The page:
In recent years, researchers have made much progress in understanding the therapeutic response to checkpoint blockade strategies, but to further improve the success rate, clues might be found in a deeper investigation of the mechanisms behind the response. In a recent publication in Cancer Cell, Grasso et al. describe their analysis of a large number of prospective biopsy samples from metastatic melanoma patients treated with anti-PD-1 (Nivolumab) or anti-PD-1 combined with anti-CTLA-4 (Ipilimumab) as part of the Checkmate 038 trial. Transcriptome analysis by bulk RNAseq, with modeling and validation of pathways of interest in 58 human melanoma cell lines, could then be correlated with clinical response to uncover these mechanism-based clues.
From 101 patients, 84 baseline and 85 on-therapy samples were subjected to RNAseq. Of these, 68 samples were paired, and for the unpaired samples, an optimal pooled t-test was applied to enable comparisons before and after treatment. Clinical response was defined as complete or partial response (CRPR), while non-responders had stable disease (SD) or progressive disease (PD).
The researchers first analyzed the immune infiltrate using denominated microenvironment cell populations-counter (MCP-counter), which deconstructs RNAseq data to define immune cell types. Patients responding to therapy had higher baseline levels of T cells, B lineage cells, myeloid dendritic cells, and NK cells than non-responders. In general, all patients had increases in T cell infiltration upon therapy, but the changes were most extensive in responders. Principal component analysis confirmed that the most predictive factor was the degree of T cell infiltration in both the baseline and the on-therapy samples. Furthermore, t-SNE embedding to cluster the genes with their closest immune cell signature derived from MCP-counter resulted in two gene clusters; one that was correlated with the T cell score, and one that was anti-correlated, further confirming the importance of T cell infiltrate for therapy response.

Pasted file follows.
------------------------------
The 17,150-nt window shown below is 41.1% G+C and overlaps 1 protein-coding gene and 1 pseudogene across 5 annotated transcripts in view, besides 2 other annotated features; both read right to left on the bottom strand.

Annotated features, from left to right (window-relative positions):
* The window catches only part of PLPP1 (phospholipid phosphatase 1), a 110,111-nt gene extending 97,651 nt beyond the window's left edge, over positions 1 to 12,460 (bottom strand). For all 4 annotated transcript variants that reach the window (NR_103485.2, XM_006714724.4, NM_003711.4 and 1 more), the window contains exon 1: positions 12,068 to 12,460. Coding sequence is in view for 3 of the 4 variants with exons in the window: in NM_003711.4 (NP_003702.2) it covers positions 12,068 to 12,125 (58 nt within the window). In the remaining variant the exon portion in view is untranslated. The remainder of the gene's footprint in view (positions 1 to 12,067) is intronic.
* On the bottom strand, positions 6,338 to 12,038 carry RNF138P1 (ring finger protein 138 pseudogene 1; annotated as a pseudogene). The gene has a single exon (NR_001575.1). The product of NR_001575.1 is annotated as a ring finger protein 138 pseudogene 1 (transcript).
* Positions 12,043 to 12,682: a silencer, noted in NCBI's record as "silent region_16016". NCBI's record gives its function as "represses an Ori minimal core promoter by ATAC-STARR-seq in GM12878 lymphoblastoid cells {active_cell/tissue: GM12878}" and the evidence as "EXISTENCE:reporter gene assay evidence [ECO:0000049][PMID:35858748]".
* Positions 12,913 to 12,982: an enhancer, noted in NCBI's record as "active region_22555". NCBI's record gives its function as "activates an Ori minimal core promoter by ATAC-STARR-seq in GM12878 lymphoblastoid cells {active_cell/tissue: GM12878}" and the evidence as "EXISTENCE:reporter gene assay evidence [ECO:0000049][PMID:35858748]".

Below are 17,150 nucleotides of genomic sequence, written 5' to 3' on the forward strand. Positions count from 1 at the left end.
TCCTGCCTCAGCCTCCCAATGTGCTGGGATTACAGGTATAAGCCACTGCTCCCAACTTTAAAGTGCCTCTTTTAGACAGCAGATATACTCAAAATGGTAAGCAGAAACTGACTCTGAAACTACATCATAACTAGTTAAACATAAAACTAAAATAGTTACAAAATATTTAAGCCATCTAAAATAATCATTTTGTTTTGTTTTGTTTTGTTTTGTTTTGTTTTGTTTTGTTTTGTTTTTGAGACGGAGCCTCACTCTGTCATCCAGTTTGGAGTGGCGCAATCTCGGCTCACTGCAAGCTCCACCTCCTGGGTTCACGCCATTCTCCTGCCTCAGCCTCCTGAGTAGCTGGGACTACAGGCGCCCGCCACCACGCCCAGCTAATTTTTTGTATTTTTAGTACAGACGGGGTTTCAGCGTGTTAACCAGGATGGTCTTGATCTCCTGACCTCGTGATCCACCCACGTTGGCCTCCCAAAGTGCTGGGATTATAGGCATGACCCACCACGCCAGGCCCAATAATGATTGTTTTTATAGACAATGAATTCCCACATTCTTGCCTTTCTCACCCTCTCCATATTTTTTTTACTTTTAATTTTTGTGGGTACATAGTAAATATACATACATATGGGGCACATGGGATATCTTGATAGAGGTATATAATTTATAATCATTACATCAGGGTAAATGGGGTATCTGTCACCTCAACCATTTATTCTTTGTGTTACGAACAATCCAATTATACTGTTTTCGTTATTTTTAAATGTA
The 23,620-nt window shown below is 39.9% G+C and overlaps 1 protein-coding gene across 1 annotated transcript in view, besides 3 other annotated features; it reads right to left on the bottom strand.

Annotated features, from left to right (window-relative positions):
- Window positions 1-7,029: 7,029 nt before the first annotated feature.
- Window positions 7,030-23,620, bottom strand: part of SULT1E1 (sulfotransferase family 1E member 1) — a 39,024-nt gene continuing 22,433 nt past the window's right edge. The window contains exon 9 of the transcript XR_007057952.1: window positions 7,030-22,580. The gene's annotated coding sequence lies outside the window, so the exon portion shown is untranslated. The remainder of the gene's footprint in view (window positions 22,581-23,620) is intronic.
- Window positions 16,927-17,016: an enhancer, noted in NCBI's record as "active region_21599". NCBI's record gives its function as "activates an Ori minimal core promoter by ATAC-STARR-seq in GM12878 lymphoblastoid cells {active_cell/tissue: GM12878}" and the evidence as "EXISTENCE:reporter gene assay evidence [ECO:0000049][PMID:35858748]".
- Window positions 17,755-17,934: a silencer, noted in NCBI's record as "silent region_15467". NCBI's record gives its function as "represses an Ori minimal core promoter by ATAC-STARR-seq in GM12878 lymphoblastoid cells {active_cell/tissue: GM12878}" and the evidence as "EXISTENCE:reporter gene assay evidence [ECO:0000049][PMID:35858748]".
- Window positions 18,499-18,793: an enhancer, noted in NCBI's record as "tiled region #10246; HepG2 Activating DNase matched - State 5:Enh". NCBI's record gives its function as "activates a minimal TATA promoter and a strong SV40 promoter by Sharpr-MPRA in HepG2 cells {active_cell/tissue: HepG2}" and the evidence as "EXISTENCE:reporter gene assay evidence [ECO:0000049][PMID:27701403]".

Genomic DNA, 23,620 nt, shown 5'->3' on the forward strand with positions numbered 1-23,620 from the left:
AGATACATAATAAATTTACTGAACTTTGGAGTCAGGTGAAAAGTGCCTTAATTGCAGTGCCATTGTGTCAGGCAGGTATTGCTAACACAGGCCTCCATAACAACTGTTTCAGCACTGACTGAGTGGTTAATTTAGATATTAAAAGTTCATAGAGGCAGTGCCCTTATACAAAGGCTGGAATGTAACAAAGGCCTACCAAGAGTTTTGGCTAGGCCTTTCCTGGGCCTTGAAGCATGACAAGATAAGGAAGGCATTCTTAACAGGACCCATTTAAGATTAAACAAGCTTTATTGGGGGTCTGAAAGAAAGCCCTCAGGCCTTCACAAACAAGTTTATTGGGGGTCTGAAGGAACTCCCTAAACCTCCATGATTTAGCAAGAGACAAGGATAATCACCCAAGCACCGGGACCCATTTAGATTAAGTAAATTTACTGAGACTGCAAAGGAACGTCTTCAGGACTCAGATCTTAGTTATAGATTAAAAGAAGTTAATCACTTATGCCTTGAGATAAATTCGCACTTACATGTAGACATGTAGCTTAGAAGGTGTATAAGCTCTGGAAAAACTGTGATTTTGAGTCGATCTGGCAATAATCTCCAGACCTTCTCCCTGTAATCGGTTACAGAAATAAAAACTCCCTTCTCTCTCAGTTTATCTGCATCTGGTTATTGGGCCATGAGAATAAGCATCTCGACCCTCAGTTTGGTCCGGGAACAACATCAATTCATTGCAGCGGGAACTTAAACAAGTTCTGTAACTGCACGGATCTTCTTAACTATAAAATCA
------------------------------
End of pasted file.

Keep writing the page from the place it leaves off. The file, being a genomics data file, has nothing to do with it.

Given the clear predictive value of T cell infiltration, the researchers then studied the drivers behind this response by examining effector cytokines and toxic granules associated with T cell activity. They found a higher expression of genes encoding perforin, granzyme B, TRAIL, and TNFα in responders. These expression patterns followed the expression of IFNγ, which led them to hypothesize that cancer cell expression of interferon response genes might be relevant for attracting immune cells and stimulating their function. This suggests that patients with a lack of response should have melanoma cells incapable of responding to IFNγ.
To study this hypothesis, Grasso et al. analyzed the transcriptome, before and after IFNγ treatment, of 57 previously established primary human melanoma cell lines, as well as the non-malignant melanocyte cell line HeMa. Upon IFNγ treatment, changes in IFNγ response genes were found in most cell lines. The responding cell lines had a strong upregulation of genes associated with the antigen processing and presentation machinery, increases in chemokines such as CXCL9, CXCL19, and CXCL11, and other genes in interferon signaling pathways. However, as anticipated, a distinct subset of 12 cell lines, characterized by JAK1 or JAK2 loss-of-function mutations, did not signal through the IFNγ receptor.